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Hi,

I was told that a dash is used when you have an abrupt break in thought. Whereas, an ellipsis (three dots??) is used to done away with unnecessary content. As I see it, the effects of using either device seem very similar and using either one seems to make almost no difference.

Oh, as to his tardiness ... I would say it is more due to his family circumstances than his character fault.

Oh, as to his tardiness -- I would say it is more due to his family circumstances than his character fault.

Did I use either of these punctuationj device correctly -- the ones above and below?

Yes, Mr. Lee ... I would like for you to bring the document tomorrow when you come here.

Yes, Mr. Lee. That would be the right thing to do -- please bring the document with you tomorrow when you come.

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An ellipsis is properly used only to indicate that text has been omitted.

There are people writing these days who seem to know no other form of punctuation besides the ellipses, and, although they don't seem committed to always using exatly three dots, do seem dedicate to using in place of all other marks except the apostrophe and the question mark.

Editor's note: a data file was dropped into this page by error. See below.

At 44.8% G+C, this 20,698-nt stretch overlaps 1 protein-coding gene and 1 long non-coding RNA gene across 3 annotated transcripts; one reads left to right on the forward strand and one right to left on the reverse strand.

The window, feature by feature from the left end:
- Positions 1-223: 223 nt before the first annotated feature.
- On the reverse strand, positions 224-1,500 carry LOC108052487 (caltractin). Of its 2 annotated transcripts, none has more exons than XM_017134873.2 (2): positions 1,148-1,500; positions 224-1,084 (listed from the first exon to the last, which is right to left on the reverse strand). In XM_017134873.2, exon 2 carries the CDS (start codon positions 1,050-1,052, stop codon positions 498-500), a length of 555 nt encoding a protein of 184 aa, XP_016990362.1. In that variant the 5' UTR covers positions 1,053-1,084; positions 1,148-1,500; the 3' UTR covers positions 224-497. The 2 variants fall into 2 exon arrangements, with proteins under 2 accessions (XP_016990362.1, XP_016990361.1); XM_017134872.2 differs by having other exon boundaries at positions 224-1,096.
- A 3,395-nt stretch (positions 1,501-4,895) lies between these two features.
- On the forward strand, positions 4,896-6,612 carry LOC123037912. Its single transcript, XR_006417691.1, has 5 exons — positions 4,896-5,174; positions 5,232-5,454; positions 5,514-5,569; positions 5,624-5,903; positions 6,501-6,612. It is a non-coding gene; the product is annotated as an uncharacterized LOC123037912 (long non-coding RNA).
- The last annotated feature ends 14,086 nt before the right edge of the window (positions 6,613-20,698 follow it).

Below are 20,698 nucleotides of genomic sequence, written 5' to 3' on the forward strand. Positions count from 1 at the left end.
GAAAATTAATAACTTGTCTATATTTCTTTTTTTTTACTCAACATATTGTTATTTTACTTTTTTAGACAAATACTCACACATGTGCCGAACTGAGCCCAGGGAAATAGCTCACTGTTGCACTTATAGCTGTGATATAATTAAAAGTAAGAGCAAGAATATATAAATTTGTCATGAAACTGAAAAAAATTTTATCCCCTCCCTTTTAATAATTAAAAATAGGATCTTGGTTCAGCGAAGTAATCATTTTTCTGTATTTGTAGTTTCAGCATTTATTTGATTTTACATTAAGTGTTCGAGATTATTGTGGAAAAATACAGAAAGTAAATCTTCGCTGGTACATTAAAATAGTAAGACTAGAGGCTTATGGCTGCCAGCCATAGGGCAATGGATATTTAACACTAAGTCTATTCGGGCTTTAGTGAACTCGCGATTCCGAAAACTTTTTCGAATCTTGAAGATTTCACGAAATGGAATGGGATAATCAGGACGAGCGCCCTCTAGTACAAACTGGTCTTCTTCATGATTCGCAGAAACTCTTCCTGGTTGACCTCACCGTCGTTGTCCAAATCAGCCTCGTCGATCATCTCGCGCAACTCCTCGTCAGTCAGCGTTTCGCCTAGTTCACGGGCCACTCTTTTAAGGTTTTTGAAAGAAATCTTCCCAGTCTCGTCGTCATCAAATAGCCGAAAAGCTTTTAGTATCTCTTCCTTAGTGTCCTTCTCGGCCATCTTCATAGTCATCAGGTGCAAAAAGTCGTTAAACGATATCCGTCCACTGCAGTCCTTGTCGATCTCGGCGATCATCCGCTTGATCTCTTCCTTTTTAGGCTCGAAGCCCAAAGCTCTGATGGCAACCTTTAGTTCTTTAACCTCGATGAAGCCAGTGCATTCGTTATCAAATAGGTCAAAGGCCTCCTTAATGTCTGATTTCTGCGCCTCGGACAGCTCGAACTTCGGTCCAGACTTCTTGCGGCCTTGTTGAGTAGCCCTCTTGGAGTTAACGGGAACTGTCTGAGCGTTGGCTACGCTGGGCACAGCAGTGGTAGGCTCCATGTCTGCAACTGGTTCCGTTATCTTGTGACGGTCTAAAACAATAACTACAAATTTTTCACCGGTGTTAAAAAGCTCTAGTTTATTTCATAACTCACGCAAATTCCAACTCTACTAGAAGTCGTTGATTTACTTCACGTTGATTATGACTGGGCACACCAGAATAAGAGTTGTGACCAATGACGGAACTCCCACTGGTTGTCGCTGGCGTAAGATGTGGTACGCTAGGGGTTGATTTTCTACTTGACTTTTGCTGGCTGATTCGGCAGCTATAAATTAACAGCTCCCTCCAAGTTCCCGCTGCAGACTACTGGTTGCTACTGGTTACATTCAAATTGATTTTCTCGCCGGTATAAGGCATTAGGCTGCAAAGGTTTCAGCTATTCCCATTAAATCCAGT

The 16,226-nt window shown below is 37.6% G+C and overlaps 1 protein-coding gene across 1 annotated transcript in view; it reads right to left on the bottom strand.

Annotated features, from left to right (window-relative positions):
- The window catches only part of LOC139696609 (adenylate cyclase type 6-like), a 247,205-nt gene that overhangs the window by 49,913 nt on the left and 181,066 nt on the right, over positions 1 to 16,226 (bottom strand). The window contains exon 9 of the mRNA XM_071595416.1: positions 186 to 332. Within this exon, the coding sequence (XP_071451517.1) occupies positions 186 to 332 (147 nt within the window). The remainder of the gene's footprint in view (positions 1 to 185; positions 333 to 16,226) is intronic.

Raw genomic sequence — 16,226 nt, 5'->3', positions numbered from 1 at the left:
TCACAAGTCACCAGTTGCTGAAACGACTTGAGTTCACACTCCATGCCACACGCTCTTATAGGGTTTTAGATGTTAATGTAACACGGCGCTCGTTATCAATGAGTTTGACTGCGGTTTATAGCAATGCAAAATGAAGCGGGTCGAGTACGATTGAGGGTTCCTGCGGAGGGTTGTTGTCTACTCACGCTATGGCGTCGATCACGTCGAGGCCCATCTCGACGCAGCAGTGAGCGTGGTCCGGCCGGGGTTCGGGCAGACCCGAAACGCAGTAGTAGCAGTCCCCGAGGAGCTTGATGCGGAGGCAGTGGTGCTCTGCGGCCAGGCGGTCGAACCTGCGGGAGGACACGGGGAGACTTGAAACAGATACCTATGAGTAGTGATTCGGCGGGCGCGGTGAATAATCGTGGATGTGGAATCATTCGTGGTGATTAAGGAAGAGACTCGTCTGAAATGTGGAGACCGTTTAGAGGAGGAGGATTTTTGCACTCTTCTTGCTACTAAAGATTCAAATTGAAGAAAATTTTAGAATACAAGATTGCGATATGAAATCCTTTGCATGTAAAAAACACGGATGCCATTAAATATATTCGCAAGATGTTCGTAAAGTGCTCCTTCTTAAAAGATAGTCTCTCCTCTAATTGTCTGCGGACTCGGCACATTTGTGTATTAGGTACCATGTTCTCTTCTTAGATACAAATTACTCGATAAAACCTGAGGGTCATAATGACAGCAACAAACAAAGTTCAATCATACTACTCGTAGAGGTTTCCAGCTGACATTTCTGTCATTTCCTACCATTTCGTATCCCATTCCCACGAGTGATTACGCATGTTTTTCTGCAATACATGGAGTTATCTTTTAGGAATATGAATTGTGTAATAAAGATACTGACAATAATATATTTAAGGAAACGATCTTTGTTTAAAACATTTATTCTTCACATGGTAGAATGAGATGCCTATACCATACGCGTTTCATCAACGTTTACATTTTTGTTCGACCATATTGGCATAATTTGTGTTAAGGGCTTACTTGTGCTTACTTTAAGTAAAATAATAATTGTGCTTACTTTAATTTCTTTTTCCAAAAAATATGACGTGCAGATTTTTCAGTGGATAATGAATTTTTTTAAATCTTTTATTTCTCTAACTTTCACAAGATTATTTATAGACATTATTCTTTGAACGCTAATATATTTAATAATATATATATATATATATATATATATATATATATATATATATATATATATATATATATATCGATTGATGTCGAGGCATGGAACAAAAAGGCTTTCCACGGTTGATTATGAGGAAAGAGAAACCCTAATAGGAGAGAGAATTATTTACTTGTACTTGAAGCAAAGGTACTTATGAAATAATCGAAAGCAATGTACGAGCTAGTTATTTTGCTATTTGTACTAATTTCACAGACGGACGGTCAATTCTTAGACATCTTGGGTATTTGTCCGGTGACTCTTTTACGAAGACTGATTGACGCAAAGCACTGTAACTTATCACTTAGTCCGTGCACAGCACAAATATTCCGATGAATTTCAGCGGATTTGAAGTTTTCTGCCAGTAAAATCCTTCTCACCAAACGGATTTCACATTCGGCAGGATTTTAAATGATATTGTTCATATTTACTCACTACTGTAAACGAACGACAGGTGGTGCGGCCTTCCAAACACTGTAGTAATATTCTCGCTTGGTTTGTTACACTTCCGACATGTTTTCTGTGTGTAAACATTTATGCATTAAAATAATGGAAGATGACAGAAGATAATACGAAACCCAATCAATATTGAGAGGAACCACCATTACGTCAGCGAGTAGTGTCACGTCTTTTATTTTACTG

If you are writing dialogue, you can use it to indicate a trailing away of the voice, as though the speaker started to say something, but then changed his mind.

So your first sentence uses the ... incorrectly.

Your second sentence makes what I consider an appropriate use of the dash.

Your third sentence should simply not use the elllipsis there at all. Put a period.

Your fourth sentence should use a period where you have a dash.

Many people consider the dash to be rather an informal punctuation mark as well. I actually use them regularly in my business writing -- but regularly is not the same as excessively.
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The ellipsis ( ... ) should be used to show omitted words, though it sometimes appears in dialogue (and in casual writing) to indicate a pause.
The m-dash ( -- ) often represented by two hyphens is used to represent a change in thought, a parenthetical thought or an interruption in syntax, like a long interjection.

As representations of conversation, any of your sentences are possible.